White House: Trump was right not to jump to conclusions about JCC bomb threats
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White House: Trump was right not to jump to conclusions about JCC bomb threats

White House Press Secretary Sean Spicer speaking at a White House daily briefing at the James Brady Press Briefing Room of the White House, Feb. 27, 2017. (Alex Wong/Getty Images)
White House Press Secretary Sean Spicer speaking at a White House daily briefing at the James Brady Press Briefing Room of the White House, Feb. 27, 2017. (Alex Wong/Getty Images)

The White House said President Donald Trump had been right not to jump to conclusions about anti-Semitic threats following the arrest last week of an Israeli-American teen on suspicion of making over 100 bomb threats against U.S. Jewish sites.

“We saw these threats coming into Jewish community centers, and there was an immediate jump to criticize folks on the right, and to denounce people on the right and ask them to condemn them, and it turns out that in fact it wasn’t someone on the right,” White House press secretary Sean Spicer said Monday at a media briefing. “The president from the get-go had said ‘I bet you it’s not someone [on the right]’ and he was right.”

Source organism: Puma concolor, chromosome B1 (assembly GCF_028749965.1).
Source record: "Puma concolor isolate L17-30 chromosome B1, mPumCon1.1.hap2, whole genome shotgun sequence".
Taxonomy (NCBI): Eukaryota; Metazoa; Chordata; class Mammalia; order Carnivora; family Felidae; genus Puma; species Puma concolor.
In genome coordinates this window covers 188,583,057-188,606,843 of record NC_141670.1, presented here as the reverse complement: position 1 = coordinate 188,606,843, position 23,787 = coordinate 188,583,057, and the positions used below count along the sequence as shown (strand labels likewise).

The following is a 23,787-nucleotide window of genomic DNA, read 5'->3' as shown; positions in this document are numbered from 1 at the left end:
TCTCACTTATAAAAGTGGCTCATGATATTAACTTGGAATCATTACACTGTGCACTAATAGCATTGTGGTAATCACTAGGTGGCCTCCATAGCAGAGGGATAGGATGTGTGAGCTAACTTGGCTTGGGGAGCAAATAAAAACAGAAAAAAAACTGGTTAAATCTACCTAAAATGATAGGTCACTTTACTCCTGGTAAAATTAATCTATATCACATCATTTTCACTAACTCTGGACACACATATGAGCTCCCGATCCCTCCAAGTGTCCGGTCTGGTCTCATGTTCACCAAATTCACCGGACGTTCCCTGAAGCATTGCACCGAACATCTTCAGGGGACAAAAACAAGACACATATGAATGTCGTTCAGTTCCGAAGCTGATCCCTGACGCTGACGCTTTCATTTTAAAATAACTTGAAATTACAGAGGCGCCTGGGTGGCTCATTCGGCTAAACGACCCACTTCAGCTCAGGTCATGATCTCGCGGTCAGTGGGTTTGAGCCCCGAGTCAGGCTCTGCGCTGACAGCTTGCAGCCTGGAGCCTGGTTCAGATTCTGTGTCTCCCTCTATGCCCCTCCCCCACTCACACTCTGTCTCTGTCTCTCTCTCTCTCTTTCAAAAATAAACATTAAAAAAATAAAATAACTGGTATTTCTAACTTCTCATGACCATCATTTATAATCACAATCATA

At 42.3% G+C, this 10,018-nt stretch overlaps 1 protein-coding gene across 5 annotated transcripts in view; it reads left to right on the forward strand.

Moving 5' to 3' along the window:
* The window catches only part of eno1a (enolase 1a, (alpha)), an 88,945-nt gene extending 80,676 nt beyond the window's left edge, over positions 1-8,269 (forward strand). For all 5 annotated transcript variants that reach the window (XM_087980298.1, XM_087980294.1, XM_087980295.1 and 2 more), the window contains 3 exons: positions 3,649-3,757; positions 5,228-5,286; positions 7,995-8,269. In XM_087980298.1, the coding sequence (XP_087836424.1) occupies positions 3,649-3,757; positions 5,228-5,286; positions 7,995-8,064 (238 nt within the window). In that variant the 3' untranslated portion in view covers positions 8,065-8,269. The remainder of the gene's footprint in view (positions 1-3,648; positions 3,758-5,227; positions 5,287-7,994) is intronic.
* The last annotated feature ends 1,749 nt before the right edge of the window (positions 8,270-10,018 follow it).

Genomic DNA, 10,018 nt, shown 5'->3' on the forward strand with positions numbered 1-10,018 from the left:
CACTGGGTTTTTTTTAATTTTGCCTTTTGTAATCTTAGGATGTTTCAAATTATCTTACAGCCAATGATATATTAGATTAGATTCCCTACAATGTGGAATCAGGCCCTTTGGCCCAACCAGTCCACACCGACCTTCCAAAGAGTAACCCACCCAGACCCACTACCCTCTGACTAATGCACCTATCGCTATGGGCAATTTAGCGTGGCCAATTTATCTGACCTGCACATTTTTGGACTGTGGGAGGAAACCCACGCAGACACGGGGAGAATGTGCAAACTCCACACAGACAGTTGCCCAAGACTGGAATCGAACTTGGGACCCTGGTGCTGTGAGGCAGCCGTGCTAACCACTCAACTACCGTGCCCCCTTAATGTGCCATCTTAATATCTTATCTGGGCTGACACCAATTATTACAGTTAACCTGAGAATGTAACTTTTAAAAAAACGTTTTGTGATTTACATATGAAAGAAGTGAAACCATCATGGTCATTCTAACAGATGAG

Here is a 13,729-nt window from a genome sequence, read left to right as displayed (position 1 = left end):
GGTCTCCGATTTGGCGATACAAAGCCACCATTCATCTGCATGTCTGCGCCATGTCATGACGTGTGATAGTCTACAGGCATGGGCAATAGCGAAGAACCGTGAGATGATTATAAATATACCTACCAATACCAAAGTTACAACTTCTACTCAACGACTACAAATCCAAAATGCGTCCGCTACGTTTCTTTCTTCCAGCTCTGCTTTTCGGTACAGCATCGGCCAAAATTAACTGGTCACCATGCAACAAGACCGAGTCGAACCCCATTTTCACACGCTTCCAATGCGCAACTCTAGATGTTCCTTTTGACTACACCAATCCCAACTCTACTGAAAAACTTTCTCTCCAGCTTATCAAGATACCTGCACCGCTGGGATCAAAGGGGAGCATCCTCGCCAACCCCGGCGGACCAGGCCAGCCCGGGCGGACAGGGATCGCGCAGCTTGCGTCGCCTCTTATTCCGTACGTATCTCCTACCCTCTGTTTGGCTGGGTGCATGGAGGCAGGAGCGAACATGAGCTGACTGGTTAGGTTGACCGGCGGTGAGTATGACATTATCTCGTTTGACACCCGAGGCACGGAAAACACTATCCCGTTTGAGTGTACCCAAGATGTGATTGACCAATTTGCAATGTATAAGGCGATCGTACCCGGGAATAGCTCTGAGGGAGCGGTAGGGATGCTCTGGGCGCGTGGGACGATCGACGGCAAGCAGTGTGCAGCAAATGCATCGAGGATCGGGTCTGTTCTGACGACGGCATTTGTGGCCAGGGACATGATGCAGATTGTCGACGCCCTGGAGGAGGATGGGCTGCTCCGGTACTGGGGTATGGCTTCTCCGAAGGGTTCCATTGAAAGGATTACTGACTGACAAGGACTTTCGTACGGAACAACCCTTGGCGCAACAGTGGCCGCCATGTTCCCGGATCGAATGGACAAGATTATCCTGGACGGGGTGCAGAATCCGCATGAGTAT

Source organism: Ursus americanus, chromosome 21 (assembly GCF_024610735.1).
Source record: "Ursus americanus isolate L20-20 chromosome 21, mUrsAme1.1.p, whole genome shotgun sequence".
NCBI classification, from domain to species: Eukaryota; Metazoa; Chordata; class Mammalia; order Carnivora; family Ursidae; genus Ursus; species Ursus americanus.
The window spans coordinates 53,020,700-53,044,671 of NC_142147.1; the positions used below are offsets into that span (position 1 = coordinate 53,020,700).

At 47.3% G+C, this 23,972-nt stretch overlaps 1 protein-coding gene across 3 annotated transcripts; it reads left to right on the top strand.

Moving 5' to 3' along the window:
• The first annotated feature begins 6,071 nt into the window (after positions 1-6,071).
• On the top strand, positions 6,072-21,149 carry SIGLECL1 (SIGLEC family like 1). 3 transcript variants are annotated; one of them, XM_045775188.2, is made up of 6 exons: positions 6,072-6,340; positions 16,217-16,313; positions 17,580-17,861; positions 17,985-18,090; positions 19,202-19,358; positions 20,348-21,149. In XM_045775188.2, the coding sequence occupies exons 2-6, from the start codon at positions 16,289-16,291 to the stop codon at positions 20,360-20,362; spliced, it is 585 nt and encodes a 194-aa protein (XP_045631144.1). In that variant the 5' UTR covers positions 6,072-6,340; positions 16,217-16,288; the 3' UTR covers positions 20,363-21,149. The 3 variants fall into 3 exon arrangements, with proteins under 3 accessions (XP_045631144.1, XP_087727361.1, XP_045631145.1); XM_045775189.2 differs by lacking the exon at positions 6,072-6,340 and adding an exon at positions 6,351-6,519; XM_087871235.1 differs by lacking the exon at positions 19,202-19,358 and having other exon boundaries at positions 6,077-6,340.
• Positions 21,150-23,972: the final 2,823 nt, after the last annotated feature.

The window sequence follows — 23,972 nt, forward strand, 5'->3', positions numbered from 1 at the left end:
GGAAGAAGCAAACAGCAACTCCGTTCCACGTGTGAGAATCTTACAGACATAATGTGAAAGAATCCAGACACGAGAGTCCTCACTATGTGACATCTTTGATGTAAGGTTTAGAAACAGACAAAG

Spicer added that “people on the left” who had blamed the right for the threats had not been held accountable.

“In that particular case, we saw that the president was right and that this rush to judgment by a lot of folks on the left was wrong, and none of them have been held to account on that,” Spicer said.

Last week, an Israeli-American teen was arrested in southern Israel on suspicion of carrying out bomb threats on Jewish institutions in the United States. The 19-year-old, Michael Kaydar, reportedly used advanced technology and voice-altering equipment to call in the threats to more than 100 JCCs, Jewish day schools and other Jewish institutions in the United States.

Many Jewish groups had blamed white supremacists, emboldened by Trump’s campaign, for the bomb threats that plagued Jewish institutions since the beginning of this year. In February, the president reportedly said that the threats against Jewish communal institutions may be a false flag “to make others look bad.”

Also in February, when asked about the bomb threats, Trump shouted down a Jewish reporter who asked him about what he planned to do to address the intensification of incidents.

“Some of that anger is caused by people on the other side,” he then told another reporter at the news conference. “It will be by people on the other side to anger people like you.”

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